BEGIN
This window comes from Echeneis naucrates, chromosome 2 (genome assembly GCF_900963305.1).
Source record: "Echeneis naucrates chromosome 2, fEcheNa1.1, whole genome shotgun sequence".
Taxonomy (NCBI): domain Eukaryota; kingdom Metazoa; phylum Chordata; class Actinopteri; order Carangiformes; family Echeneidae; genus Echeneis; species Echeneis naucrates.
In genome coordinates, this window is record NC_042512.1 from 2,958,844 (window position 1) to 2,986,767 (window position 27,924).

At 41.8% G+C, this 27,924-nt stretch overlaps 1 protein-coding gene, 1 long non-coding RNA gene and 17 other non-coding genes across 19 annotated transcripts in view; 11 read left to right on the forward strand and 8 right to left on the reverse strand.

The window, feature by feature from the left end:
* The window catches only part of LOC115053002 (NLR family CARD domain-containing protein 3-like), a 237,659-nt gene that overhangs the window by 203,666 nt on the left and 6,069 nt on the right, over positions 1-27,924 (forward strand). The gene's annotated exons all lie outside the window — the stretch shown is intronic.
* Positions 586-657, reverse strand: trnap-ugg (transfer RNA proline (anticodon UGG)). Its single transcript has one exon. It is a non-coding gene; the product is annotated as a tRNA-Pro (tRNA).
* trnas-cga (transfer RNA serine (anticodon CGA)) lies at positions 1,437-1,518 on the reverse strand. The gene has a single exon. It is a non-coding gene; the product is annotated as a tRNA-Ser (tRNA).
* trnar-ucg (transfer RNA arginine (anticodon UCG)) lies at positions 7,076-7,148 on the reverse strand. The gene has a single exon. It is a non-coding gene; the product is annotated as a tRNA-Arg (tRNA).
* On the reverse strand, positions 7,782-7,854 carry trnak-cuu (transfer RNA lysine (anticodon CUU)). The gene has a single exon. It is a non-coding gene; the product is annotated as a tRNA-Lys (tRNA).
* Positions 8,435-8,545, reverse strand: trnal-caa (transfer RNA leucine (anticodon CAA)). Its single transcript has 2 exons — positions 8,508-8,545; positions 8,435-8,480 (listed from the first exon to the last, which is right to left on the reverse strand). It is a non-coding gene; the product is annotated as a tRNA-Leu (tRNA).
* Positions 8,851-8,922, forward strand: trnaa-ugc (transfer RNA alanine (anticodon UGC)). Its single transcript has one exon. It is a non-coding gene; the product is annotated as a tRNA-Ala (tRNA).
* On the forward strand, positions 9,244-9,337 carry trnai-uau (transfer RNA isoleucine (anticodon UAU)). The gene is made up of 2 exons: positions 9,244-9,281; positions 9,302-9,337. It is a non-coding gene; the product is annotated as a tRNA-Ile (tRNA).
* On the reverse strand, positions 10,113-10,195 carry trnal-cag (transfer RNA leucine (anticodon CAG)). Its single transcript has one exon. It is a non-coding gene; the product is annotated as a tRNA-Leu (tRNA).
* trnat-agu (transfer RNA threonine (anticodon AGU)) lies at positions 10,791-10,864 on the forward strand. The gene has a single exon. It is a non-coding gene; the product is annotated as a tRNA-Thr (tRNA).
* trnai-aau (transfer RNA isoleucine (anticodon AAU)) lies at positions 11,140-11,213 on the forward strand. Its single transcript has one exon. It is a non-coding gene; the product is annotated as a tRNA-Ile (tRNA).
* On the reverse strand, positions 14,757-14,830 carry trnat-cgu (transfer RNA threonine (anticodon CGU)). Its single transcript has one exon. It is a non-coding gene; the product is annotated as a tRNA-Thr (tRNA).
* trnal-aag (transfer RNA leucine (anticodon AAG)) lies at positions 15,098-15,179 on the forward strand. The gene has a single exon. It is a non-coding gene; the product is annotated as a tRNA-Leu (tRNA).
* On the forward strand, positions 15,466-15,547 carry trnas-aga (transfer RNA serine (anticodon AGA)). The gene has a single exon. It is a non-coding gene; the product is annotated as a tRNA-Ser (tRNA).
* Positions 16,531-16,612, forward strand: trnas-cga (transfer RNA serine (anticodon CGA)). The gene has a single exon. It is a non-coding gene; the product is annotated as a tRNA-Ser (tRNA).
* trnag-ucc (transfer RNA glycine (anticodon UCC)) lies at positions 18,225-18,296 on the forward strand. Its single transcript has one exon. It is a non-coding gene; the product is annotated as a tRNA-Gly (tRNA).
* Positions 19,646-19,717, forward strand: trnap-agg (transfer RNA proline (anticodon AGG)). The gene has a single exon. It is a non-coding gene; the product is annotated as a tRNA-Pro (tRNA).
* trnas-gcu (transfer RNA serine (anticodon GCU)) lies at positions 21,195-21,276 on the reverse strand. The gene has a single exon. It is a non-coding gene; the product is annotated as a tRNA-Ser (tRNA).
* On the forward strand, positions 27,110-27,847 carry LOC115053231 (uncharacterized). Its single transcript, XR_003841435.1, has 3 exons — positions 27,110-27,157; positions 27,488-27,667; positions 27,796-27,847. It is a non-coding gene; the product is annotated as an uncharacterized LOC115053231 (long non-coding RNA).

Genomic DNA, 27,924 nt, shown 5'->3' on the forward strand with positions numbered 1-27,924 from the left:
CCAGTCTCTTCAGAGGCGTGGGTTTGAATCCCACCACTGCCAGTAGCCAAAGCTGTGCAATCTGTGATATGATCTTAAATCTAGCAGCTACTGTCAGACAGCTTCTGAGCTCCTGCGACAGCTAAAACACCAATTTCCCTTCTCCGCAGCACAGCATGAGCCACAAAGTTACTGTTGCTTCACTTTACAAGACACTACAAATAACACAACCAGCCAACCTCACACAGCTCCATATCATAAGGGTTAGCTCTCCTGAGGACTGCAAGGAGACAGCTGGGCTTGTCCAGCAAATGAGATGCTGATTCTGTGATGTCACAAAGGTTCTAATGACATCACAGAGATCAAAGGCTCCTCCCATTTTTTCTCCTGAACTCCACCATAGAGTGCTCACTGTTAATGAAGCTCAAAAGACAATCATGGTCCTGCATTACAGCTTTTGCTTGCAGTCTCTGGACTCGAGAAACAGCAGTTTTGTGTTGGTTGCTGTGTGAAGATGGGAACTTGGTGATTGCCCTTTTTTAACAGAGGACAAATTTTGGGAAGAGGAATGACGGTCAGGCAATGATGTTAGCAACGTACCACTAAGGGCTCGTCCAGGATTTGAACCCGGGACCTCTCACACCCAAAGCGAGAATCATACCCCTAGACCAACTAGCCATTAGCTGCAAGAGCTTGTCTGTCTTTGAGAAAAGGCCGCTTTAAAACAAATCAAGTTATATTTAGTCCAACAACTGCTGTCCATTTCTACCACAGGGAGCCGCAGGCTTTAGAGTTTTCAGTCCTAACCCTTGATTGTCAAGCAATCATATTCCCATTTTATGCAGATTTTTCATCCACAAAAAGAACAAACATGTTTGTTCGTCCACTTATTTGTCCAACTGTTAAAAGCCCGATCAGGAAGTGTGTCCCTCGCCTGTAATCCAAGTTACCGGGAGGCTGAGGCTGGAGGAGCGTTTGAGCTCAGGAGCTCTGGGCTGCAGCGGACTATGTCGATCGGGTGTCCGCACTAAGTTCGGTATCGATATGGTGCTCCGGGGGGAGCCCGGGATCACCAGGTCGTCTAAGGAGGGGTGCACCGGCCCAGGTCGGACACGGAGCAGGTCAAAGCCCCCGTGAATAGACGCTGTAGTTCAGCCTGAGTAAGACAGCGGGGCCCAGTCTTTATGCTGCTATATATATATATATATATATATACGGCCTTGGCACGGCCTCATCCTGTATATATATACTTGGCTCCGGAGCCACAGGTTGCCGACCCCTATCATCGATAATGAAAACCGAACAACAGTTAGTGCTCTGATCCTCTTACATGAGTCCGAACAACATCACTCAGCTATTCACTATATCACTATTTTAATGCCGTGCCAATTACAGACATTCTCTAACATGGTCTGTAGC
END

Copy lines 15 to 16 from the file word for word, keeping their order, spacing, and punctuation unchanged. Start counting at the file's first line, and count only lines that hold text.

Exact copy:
* On the reverse strand, positions 10,113-10,195 carry trnal-cag (transfer RNA leucine (anticodon CAG)). Its single transcript has one exon. It is a non-coding gene; the product is annotated as a tRNA-Leu (tRNA).
* trnat-agu (transfer RNA threonine (anticodon AGU)) lies at positions 10,791-10,864 on the forward strand. The gene has a single exon. It is a non-coding gene; the product is annotated as a tRNA-Thr (tRNA).